I’m not sure if there are any “outside” challenges because if you really want to succeed in this field you will need to keep improving as a trainer and a person. This means keep educating yourself and always be flexible with the changes around you. A great trainer is the one who can be a drill sergeant, a cheerleader and a philosopher all at the same time and know how to mix all three in order to connect with the clients. So you will need to find what your weaknesses are and try to work on them. At the end we can only control those things that we are directly involved with, and in my opinion learning how to let go of the those situations that we can’t do anything about it, is the toughest challenge of them all. The rest is easy.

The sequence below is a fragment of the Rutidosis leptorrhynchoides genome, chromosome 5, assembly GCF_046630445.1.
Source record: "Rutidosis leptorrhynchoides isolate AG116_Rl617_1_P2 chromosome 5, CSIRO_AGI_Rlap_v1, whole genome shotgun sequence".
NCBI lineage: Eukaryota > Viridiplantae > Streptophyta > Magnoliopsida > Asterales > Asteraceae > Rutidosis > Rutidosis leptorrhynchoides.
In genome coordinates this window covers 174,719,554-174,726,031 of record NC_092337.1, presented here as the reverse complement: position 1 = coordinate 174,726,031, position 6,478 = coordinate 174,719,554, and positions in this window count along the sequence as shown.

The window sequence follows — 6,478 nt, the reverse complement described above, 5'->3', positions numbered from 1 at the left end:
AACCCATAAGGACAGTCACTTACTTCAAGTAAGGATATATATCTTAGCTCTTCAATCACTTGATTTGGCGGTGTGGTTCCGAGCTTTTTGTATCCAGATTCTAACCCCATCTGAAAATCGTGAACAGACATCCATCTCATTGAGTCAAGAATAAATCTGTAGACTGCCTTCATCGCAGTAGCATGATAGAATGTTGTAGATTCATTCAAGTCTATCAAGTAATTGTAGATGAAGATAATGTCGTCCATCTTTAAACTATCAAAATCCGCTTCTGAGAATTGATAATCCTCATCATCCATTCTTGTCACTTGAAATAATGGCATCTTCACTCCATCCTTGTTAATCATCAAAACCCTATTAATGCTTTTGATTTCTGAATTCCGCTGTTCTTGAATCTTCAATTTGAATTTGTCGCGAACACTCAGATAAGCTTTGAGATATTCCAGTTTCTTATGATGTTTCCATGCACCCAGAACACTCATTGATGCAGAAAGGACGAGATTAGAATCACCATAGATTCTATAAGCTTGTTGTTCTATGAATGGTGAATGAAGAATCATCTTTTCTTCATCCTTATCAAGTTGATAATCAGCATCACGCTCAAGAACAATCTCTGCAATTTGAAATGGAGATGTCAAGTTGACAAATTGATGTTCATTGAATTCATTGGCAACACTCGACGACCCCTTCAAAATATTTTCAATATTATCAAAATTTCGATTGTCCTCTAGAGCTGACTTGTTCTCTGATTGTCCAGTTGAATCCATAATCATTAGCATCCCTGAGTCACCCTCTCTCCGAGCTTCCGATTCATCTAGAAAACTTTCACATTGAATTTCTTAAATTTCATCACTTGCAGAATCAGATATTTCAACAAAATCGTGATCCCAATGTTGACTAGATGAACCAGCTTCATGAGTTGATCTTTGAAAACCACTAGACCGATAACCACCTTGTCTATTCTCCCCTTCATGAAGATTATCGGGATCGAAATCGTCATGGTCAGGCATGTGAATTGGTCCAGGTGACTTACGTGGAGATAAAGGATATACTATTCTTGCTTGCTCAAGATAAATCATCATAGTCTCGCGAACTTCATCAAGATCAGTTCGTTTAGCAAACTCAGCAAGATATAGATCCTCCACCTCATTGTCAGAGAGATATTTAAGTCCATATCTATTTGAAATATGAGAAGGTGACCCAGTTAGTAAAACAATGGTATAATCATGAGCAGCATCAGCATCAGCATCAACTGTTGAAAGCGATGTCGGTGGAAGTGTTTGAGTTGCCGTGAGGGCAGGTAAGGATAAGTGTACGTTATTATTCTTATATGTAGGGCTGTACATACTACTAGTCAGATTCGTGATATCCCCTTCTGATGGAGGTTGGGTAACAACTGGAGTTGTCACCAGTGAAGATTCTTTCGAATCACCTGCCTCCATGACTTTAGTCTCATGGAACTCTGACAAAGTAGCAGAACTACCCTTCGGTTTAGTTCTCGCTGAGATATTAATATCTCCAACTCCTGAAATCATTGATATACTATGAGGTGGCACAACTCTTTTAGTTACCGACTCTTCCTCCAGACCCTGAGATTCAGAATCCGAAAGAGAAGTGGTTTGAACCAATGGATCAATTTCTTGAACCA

Getting started. I’ve relocated twice since becoming certified – and reputation / word of mouth is EVERYTHING. It took me 2 years to build a semi-profitable base in my last location (I added group ex to supplement and found I do very well in that setting, almost better than PT).
I don’t “advertise” myself. I have found developing relationships and building a network of gym peeps really helps. Not all of these people are ones I train, actually hardly any were but they told others and soon I had people asking for me.
That being said, I feel it is highly beneficial to identify strengths and weaknesses. As fitness professionals we are our own walking billboard. If you are grumpy looking and you barely smile and you grunt as a reply – I feel that does directly affect your sales just as much as neglecting education.
I’m still learning. I think a good follow-up to your question is, what are the challenges and how have you faced them to help achieve success?